A Retrievable Record of Actual Physical Placement
Concrete placement offers a great example of why digital photo documentation can offer a substantial return on investment (ROI). Digital drawings can be scaled and referenced to existing building features that remain obvious after adjacent concrete placement has been accomplished, such as walls and columns. Conduits and piping embedded in concrete floor slabs are particularly challenging to locate, because deviations from an original design, however minor, invariably occur.
In the case of more substantial deviations from original construction plans, the documentation provided by these electronic tools is critical. Core drilling concrete slabs and renting sensing equipment to avoid widespread slab damage are cumbersome and expensive tasks that can be readily avoided with accurate comparisons of photos and drawings. Conduit or piping locations are quickly determined within a concrete slab. Determining the history of rebar placement within a concrete slab is another task made similarly convenient by photo documentation.
Beyond those benefits shown by direct comparison to the traditional “as-built” process are other, less obvious benefits of construction documents technology.
An Objective Third-Party Reference for Legal Claims
In another case study a building owner was cited for street and sidewalk damage along a construction site perimeter. Accurate, dated, and cross-referenced photos taken as part of an existing site conditions package provided by a construction documents technology vendor allowed the building owner to quickly and conclusively refute the claim.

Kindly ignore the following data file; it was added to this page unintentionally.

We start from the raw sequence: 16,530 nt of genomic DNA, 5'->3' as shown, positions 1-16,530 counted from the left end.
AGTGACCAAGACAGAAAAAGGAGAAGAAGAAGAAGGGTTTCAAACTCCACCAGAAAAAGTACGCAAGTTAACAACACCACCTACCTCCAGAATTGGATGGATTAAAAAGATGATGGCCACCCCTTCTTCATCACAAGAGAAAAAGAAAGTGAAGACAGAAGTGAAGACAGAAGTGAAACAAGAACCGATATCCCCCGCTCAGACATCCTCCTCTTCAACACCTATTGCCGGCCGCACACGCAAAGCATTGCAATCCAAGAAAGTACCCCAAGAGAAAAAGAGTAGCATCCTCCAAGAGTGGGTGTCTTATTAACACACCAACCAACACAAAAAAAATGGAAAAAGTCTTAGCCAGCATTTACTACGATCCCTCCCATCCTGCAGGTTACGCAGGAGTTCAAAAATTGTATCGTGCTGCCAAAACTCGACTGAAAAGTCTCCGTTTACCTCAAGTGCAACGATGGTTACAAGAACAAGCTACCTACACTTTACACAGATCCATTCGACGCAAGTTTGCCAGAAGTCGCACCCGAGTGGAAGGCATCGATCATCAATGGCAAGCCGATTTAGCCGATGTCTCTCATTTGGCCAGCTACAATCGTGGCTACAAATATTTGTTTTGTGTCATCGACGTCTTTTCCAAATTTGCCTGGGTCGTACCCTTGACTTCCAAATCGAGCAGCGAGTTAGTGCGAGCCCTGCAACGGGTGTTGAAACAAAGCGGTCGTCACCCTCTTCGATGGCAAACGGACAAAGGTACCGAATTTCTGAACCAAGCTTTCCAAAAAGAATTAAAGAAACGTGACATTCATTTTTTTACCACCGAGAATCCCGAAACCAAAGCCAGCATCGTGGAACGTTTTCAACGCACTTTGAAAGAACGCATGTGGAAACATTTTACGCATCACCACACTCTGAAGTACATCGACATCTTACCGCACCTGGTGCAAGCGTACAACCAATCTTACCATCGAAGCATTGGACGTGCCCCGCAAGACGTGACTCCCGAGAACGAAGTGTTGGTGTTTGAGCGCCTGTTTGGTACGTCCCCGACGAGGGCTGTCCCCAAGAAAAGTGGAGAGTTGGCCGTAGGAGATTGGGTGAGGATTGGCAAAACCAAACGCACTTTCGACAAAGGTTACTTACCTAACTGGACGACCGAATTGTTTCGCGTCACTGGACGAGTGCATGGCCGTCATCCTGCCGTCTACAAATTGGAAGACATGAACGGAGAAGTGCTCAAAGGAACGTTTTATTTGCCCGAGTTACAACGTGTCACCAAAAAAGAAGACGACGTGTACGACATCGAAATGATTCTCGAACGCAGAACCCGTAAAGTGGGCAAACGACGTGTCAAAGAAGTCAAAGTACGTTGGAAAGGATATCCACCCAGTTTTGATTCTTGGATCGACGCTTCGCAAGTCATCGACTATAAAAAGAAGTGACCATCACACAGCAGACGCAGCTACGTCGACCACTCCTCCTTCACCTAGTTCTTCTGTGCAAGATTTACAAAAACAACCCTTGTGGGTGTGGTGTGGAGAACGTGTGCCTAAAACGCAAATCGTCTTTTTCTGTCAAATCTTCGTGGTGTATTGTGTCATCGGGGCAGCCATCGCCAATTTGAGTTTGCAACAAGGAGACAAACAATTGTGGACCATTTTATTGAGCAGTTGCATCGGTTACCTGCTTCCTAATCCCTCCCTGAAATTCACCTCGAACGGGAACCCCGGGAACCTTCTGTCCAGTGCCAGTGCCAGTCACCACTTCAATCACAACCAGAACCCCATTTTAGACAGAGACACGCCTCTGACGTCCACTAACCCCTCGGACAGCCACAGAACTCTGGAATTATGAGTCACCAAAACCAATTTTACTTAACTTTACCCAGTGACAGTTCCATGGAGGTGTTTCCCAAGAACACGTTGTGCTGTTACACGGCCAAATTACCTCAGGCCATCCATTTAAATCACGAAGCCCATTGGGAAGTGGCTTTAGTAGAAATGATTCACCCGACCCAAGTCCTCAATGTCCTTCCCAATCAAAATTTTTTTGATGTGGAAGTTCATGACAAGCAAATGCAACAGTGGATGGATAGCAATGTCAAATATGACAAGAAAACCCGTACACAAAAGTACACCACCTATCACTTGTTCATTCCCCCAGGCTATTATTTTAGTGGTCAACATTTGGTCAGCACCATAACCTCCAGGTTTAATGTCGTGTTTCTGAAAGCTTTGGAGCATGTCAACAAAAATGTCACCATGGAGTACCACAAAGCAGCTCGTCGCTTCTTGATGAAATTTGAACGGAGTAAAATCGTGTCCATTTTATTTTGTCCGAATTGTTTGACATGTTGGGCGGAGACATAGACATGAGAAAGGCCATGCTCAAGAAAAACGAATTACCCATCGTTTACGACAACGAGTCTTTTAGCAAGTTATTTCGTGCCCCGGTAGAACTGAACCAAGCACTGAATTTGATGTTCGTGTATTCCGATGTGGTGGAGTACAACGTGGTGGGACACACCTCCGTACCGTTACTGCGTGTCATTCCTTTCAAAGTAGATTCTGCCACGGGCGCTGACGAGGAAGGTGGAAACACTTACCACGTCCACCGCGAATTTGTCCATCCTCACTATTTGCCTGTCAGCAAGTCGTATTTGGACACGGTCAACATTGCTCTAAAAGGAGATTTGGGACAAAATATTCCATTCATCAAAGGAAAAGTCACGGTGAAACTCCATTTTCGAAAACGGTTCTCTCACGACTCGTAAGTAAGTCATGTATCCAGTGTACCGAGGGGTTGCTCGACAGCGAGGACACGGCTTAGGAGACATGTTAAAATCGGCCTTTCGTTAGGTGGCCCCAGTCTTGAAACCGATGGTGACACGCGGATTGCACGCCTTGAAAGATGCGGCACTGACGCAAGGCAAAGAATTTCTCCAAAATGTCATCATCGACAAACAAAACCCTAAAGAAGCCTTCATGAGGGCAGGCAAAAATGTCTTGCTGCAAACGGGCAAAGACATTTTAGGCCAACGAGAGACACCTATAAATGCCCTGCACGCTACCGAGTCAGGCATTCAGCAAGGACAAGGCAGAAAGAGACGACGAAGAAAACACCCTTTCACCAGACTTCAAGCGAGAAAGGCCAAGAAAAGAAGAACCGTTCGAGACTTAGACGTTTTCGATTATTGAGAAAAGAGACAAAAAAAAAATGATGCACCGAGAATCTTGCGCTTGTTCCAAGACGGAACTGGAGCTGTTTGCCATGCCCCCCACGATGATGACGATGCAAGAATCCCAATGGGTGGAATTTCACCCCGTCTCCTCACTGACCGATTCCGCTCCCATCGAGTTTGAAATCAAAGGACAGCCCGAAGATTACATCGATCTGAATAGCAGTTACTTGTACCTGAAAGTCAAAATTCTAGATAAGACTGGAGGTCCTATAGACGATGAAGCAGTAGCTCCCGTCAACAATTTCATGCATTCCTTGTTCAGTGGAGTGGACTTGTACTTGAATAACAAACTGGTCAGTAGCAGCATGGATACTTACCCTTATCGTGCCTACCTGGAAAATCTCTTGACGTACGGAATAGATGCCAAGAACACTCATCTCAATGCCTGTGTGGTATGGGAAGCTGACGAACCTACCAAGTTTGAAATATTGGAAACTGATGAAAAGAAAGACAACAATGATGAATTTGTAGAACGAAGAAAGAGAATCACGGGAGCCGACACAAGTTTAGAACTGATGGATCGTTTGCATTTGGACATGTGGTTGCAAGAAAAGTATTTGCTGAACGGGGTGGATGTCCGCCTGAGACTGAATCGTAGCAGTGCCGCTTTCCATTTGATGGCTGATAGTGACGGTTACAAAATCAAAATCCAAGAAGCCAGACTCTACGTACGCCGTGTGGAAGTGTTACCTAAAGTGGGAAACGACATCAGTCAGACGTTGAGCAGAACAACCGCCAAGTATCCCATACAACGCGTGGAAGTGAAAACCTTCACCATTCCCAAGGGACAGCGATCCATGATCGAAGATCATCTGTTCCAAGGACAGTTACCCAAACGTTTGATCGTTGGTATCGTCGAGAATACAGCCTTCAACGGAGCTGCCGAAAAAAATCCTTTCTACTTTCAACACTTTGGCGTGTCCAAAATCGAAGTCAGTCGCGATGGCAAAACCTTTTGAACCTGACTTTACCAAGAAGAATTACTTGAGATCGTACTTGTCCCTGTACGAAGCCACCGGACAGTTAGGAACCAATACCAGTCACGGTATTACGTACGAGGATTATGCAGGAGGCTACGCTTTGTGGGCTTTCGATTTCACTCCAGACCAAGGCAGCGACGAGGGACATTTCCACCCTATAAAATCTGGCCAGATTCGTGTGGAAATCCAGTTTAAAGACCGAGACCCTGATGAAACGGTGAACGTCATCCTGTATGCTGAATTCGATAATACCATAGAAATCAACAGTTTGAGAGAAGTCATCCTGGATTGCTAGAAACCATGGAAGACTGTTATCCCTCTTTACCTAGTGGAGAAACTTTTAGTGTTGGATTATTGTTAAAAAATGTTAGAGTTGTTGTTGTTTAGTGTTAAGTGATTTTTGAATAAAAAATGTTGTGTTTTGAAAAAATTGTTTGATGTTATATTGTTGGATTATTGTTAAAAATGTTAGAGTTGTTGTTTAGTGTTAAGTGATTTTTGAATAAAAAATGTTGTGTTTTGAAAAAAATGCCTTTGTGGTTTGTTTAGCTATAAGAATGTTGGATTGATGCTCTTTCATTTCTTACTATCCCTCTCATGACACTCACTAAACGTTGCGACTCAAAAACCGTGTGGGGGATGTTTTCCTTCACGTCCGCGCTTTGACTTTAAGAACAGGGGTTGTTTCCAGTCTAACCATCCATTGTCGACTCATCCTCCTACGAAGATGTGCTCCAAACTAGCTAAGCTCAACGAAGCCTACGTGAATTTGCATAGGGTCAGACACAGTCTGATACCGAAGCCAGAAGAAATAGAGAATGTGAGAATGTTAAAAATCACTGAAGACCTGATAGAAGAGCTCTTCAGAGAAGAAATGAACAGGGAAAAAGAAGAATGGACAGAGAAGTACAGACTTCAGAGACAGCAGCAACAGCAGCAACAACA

In a different case an insurance company challenged a building owner's claim that copper piping installed throughout an ongoing construction project had been disassembled and stolen. Accurate construction progress photos taken by a third-party vendor were able to immediately defend the building owner’s theft claim.
Focused Dialogue Among Construction Project Stakeholders
As construction photos are posted online, some systems will allow any project team member with access to make comments visible to other approved parties. This accessibility greatly facilitates discussions required among a project’s stakeholders for change orders, progress payment approvals, and dialogue about the quality of work-in-place.
Marketing and Public Relations
Exterior or interior progress photos necessary for construction progress documentation often have artistic appeal as well as contract practicality. The images collected during construction can be used in press releases, marketing documents, or websites relating to building operations.
Videos for Systems Training and Documenting Building Conditions
A newer addition to the electronic documentation toolbox is the high-definition video camera. Certain facilities management functions clearly benefit from the use of high-quality moving images with sound. These include: